The sequencing of players’ actions appears to create and close space almost at will. The positioning, timing, and constant movement are on par with those of any world-class orchestra.


Solving Problems in Performance

The 5 Most Common Approaches
To Solving Problems in Performance

There is a very old military saying that “The plan never survives first contact with the enemy”. In other words, the plan is important but the ability to react, adapt and problem-solve is arguably more important.

How good you are at problem-solving is critical, but equally important is asking – “Are you solving the right problem?”.

Generally performance teams in both sport and business fall into one of five groups. Here, I’ll share a simplified model of how I assess problem solving in professional sports teams.

1) Not Accurate. Not Precise.
Are you simply ticking boxes? Do you test random things with little real direction? Do you have a battery of tests that are done, but really the data is not collected at the right time, or not with precision. In other words, useless data? The end result is you’re doing lots of things, but it’s not really making a difference or impacting the bottom line or score board.

“The Shotgun approach”

2) Accurate. Not Precise.
In this case you have a good understanding of performance, and perhaps a very good Game Model and Athlete Model. However, you’re knowledge or precision in problem solving is not sufficient. An example might be a preponderance of player cramping. Your players cramp quite often in games. You identify the issue correctly and attack the problem by throwing a number of solutions at it – hydration, lactate testing, FMS etc. However you are not precise enough to look at biochemical imbalances and dietary habits. Very close, but still not, sadly, solving the problem. Figured the problem out, but not smart enough approach.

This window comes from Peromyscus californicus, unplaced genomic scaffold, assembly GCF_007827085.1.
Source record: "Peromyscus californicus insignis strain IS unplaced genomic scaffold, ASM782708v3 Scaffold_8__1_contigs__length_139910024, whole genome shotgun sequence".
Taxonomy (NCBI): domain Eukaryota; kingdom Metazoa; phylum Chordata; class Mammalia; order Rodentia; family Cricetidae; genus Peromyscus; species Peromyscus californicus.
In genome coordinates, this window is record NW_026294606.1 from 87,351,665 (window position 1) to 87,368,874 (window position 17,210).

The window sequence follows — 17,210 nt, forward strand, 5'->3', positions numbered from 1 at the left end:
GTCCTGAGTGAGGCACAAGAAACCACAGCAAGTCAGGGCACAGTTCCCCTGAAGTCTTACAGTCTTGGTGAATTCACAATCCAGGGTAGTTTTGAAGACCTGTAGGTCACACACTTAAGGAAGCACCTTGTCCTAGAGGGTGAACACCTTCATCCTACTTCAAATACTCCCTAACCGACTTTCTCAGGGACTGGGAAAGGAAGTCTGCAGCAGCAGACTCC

“Absence of Knowledge”

3) Not Accurate. Precise.
You are doing some testing, assessments really well, however you’re solving the wrong problem. Let’s say for example, your S&C program is excellent. You monitor and test with great care and detail, analyze the results well. The team play well, but you appear to make mistakes late in games. The coaching reaction is more fitness work, when upon a closer look the real issue is more related to psychological errors – but you have no methodology for psychological profiling. This is being accurate, but not precise.

“Incomplete Solutions”

4) Clueless.